The final step was making and placing the kanban cards (the signals). In order to keep this experiment as inexpensive as possible and to allow for quick, easy changes, I used pink index cards. The cards were bent in an “L” shape so they would stand up and be more visible.

On the front of the cards, I wrote the name of the drug, its size (e.g. milligrams), the unit size (e.g. tablets per bottle), the number of units to order and the number of units to keep behind the card. Our goal with this system was to only need to order once weekly. We wanted no more than two months supply up front, if possible, and, at least, one week's worth behind the card. When a new order comes in, the inventory is rotated by placing the items behind the card in front and replacing the reserve stock behind; a FIFO ( First In, First Out) system.

Now, once a week, a staff member (any staff member, because the system makes this possible) looks at the shelves and records the item, size and quantity to order. Ba-da-bing, ba-da-boom!

An improvement experiment might be to place a bar code on the card and read it with a smartphone or tablet into a form to be faxed or transmitted directly into a vendor's ordering software.

There are several Lean concepts here.

  1. It is visual. With a single glance and one can see what is needed and what is not.
  2. Just-In-Time. Item are only ordered when they are needed and in the amount needed, but before they run out completely.
  3. Elimination of waste (muda). Wasted time in ordering, receiving, reconciling  and shelving, i.e. once weekly vs once daily. Wasted space in warehousing large amounts of inventory. Wasted use of capital that might be needed for other situations. And, wasted transportation and motion by the vendor. Increased workload on the rest of the staff to “cover” for an employee to handle inventory on a daily basis.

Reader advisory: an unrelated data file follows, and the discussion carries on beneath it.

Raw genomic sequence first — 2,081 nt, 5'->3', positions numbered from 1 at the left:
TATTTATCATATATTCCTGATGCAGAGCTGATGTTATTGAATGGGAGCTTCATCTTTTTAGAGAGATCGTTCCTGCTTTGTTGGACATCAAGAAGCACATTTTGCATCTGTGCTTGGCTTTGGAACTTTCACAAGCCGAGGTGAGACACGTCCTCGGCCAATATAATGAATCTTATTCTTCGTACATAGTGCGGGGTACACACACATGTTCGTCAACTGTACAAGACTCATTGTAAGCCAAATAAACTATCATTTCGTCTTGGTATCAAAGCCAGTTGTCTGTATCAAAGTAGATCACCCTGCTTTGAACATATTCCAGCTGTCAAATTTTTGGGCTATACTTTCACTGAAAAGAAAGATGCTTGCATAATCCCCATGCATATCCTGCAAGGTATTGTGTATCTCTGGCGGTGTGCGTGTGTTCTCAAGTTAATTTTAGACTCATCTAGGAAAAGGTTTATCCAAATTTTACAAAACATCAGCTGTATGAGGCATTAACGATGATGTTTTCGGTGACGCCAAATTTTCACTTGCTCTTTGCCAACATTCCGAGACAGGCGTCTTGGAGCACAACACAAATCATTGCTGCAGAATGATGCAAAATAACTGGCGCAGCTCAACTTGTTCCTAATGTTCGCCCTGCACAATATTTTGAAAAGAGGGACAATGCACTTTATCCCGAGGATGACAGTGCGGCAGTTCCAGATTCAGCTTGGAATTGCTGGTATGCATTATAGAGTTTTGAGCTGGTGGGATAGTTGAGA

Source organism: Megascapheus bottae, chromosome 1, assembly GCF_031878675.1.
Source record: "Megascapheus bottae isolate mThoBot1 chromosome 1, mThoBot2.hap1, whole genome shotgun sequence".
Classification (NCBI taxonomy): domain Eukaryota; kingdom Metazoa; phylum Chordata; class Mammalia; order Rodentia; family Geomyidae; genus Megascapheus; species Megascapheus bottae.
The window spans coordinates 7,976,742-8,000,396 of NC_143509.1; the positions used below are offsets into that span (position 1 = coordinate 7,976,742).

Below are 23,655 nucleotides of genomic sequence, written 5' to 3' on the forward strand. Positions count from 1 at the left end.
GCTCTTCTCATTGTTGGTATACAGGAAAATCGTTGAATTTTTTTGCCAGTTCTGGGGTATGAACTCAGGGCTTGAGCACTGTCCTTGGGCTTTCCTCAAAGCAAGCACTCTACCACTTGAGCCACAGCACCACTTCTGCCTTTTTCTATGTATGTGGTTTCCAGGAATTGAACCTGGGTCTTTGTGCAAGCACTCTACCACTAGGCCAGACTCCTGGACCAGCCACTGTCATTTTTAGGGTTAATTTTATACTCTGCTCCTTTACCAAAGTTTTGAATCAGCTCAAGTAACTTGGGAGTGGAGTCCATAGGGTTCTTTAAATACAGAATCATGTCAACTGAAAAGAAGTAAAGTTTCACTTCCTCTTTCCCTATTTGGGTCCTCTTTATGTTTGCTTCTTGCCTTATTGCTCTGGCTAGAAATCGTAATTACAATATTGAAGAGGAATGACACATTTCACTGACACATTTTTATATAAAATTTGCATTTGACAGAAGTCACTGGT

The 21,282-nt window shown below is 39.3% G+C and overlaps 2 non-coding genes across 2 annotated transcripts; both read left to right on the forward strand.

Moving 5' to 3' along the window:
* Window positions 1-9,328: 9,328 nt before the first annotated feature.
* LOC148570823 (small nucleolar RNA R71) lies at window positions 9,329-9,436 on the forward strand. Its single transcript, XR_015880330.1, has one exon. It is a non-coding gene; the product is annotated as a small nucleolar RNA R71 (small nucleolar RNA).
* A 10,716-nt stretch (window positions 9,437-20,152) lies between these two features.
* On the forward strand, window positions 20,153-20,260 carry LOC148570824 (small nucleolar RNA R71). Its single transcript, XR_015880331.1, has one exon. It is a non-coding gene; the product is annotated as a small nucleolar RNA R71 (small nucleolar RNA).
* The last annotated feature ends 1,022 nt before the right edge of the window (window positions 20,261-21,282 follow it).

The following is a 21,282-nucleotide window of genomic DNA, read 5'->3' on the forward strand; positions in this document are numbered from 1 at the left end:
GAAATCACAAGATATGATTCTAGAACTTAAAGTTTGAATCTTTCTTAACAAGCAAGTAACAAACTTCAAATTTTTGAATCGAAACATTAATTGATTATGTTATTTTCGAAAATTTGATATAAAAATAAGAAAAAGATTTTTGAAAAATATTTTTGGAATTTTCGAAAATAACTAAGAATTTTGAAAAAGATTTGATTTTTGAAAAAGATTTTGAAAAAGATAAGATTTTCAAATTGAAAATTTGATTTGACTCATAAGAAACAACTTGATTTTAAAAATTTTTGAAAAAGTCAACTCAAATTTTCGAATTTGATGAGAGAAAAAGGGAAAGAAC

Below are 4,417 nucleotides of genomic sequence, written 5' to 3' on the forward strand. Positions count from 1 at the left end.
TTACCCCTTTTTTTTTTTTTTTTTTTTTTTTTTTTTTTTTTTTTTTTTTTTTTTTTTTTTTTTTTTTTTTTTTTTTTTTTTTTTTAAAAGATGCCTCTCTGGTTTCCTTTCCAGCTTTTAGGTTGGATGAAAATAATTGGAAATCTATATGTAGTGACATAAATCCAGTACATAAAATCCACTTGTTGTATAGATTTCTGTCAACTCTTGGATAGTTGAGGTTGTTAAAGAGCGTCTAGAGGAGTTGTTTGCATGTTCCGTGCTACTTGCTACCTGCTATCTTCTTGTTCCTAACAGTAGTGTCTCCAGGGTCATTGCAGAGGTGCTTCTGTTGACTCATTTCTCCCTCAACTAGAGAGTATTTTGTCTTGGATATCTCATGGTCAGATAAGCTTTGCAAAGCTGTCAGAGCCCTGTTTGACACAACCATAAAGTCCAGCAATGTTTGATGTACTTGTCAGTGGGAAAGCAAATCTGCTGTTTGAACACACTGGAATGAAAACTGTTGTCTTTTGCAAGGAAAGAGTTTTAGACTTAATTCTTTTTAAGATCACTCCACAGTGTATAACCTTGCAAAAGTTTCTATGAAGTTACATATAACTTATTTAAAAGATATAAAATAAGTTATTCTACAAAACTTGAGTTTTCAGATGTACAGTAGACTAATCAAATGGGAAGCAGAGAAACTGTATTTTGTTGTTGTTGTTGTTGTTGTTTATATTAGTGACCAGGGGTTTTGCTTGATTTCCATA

4. Use of  small, inexpensive, manual systems to experiment with and work out the “bugs” before investing in and expanding the system to include all other drugs or supplies, such as office supplies, or implementing more advanced technology, such as expensive and cumbersome software.

I had the opportunity to speak with the doctors and staff last month. They are still using the system and admitted that it has resulted in near zero shortages of these drugs. They were planning to expand it to other areas in the very near future.

Thanks for visiting? Comments and questions always welcome.

Saturday, April 29, 2017 Surpasses 10, 000 Pageviews

This milestone may not seem like a big deal, especially compared to other big name websites that probably get 10, 000 hits a minute. But, for me, it is astonishing, especially given the fact that my only promotion has been through my LinkedIn connections.

I went "live" with in late February of 2015. I populated the site with the different subjects Mark Graban and I presented to the Texas Veterinary Medical Association's Convention and Expo that year in San Marcos, Texas.

When Mark and I first collaborated, it was for an article for an online veterinary magazine. After publication, we were told that there had been no interest from the readership. I believe there are good reasons for this, but that is a different rant. They were not interested in anything more about Lean and veterinary medicine. 

So, to see this level of interest gives me hope (and a lot of satisfaction) that there is interest.

The other things that have been surprising are the countries from all over the world that have logged on and the posts that got the highest number of views.

I expected that I would reach viewers from the United States,  especially since I only promote to my connections on That there is an audience world wide proves to me that Lean in veterinary medicine has possibilities.

These would not have been my guesses for posts with the most hits. Very curious.